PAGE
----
Going off script and learning the process to communicate and connect can be scary. We do like predictability and stability, illusion of control. Deeper doesn’t feel safe, for us or the horse, at first. The truth can be sometimes that no, I don’t really want to know what you think about this. If we go there what I assume is all fine could unravel… in human and horse relationships. At least for me at times in both.

Listening to my horse, or other humans I am invested in, takes courage. We don’t always want to hear what they have to say.

It also reminds me of how God insists on working with us. Humans want a list of rules. We actually prefer the training method for ourselves too. Religion- especially religious systems- gives us traditions and regulations: give me the buttons God and I promise to do my best to push the right ones… if I do, you will then do your part and life will work out for me. I will be safe.

We also want a push button God.

But in the words of C.S. Lewis:

“Safe?” said Mr Beaver “Who said anything about safe? ‘Course he isn’t safe. But he’s good. He’s the King, I tell you.”

The Lion the Witch and the Wardrobe

God doesn’t want us to learn to push the buttons or be trained. He wants more from us: real relationship. He wants the heart. He wants to listen to us even though he knows everything already, and he wants us to learn to hear his voice too. (We become the child now with all the time consuming questions) Sure, God gives us some basic rules and guidelines but around 90% of our day doesn’t fall into those. If you are trying to decide what to do in the course of a day and it including killing someone, that’s a no go. Try again. Most of our decisions are more nuanced.

People complain about the ‘inconsistency’ of the Bible when often it is the struggle in how God is looking for us to walk with him in partnership not pushing the buttons. He wants to go off script into the wild layers of deep connection. It doesn’t feel safe. That’s why it takes trust and building faith. Small steps at first.

Same with the horses. Maybe don’t start today cantering bitless and bridleless in the big field and expect elegant dancing. Maybe begin with a conversation in the field before you halter? Maybe ask: hey, how are you feeling today? Before you put on the halter.

And then listen to what she says…

First things first!

Hello Green to 100 readers!

I am excited to share some new video content through green to 100. In the recent survey most responded they wanted to improve the relationship with their horse yet didn’t believe they had the time needed to do this effectively.

No matter how good our relationships are with horses there are more layers to enjoy. I believe anyone who has the desire to deepen the connection with their horse can do this with some simple mindsets in their current horse program with no additional time necessary.

These videos may seem simple but attention to detail in every step of working with our horses shows them we are present and willing to focus and connect. This is so important in relationship building.

I hope you enjoy this first video and please share this blog with anyone else who would be interested in a short series on deeper connection through every day routines.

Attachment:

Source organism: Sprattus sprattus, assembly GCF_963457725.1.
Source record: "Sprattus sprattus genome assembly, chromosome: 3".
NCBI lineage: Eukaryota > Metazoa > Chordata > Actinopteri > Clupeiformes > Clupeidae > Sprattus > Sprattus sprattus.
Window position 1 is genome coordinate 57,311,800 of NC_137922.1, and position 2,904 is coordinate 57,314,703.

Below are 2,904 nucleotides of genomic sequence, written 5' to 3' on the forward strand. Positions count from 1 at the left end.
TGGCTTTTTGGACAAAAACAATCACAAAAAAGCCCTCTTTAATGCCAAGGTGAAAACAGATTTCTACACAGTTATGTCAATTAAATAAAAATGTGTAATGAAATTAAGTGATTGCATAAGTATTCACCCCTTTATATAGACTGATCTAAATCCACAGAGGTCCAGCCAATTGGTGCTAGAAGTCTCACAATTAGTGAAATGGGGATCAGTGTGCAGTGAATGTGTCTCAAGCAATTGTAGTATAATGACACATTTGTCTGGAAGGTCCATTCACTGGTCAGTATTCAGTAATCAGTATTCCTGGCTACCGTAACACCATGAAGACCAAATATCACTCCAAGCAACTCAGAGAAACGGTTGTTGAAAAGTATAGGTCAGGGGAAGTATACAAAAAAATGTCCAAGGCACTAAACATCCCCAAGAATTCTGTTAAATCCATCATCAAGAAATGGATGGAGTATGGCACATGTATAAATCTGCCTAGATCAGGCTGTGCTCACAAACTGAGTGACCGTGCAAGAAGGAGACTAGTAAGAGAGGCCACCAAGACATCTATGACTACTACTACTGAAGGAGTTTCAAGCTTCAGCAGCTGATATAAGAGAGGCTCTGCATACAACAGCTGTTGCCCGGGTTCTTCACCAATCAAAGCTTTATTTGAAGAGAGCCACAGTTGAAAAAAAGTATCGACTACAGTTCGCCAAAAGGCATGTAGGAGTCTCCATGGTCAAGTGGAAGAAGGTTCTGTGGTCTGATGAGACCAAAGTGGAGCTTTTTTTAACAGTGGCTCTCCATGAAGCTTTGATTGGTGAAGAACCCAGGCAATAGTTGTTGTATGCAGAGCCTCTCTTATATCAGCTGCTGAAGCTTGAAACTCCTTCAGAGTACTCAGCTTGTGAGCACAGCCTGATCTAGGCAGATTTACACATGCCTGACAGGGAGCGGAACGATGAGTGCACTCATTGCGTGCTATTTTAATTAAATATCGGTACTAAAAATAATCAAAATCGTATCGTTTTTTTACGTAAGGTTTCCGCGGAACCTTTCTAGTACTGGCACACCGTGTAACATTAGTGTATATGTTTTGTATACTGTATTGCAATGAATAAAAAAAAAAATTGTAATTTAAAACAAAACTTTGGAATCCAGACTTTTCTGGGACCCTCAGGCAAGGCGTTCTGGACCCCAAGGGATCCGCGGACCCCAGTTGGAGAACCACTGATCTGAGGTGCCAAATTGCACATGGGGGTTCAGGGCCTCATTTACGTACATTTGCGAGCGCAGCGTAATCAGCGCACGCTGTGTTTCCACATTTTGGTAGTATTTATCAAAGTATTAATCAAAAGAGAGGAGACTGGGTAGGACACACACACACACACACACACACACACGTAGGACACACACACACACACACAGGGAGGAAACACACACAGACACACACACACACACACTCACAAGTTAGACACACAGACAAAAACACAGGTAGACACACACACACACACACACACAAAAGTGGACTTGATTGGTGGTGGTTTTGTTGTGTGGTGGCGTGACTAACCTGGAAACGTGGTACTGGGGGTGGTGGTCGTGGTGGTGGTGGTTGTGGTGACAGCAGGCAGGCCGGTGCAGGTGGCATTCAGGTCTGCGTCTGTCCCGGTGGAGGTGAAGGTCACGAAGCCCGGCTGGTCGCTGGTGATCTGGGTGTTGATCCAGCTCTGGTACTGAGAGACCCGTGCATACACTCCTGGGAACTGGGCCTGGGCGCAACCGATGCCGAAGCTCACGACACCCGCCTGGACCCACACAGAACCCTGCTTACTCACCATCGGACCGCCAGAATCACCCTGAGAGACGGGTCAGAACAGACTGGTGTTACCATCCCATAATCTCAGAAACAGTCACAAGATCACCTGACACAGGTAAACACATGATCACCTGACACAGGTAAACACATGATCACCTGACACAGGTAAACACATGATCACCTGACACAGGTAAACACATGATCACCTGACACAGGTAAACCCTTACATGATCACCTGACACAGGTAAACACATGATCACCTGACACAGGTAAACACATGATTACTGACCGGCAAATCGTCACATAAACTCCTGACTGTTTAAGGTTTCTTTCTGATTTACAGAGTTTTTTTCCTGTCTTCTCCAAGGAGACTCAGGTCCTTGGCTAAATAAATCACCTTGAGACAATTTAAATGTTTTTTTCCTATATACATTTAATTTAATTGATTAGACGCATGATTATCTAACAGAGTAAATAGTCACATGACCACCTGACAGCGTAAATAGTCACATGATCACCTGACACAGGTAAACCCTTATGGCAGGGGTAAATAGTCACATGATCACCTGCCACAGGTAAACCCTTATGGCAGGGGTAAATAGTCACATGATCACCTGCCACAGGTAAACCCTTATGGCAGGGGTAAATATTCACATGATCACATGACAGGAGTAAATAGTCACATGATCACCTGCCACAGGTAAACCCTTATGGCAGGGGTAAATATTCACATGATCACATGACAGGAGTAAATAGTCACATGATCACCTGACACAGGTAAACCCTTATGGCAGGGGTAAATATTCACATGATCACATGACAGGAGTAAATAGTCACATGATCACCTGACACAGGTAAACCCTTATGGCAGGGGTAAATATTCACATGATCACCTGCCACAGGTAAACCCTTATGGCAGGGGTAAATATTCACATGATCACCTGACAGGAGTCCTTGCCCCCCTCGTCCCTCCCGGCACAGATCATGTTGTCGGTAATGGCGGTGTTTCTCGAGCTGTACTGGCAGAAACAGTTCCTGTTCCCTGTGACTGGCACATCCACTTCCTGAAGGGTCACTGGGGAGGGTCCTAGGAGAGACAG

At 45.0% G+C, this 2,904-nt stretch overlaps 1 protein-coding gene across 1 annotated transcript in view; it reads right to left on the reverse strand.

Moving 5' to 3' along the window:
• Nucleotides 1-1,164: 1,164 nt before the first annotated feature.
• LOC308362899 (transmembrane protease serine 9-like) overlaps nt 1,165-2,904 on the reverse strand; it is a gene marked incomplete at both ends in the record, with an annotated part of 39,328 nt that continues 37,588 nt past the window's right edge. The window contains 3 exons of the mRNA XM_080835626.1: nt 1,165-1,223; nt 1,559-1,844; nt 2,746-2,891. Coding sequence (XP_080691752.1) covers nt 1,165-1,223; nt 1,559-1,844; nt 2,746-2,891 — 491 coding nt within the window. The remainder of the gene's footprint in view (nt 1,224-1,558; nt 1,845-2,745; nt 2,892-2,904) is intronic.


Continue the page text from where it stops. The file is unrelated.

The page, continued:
Click here for video: Haltering for Connection


I know it’s true only thing we can count on is change itself. And the winds of change are stirring in many places from my viewshed. It adds to the quieting that Fall already brings, beautiful in its descend toward winter and the cycle of death and rebirth that is the most jarring for me — both in and out of Winter’s sleep. It seems fitting that the changes would come now somehow.

Two years ago in November MollyMare the Morgan came to live in my herd along with her human who is a like minded horsewoman and close friend of mine. At the time I wondered about the loss that change would bring: giving up my solo, quiet and autonomous barn life by introducing another horse and human into the mix. Today as they have both officially left the herd to move 5 hours south the loss of their presence is palpable and I can’t imagine how the place will be without them.

I recently listened to a ‘Wild at Heart’ podcast where John and Blaine Eldridge talked about how we humans always perceive change initially as loss. It is true, I see a loss of a herdmate, loss of a barn buddy, loss of a riding companion, and loss of a helper who was a wonderful support system or extra hands or someone to keep the herd alive when I was out of town… loss of laughter, loss of conversation and someone to bounce off training questions or equine health snafus… it is not an illusion: there is loss.

However change always brings with it opportunity as well. I know in this case our friendship is a deep heart bond and will last through the move. It is not the loss of a friend. We will still laugh and pick each other’s brains but now through phone calls and texts. The fact that she moved south already has my interest pricked at doing some winter training in her area and some road trips might do us good. I have heard the word expansion echoing in my soul since the news came and there is a knowing that this change isn’t all bad and loss forever. It’s hard to know yet what the new opportunities will be.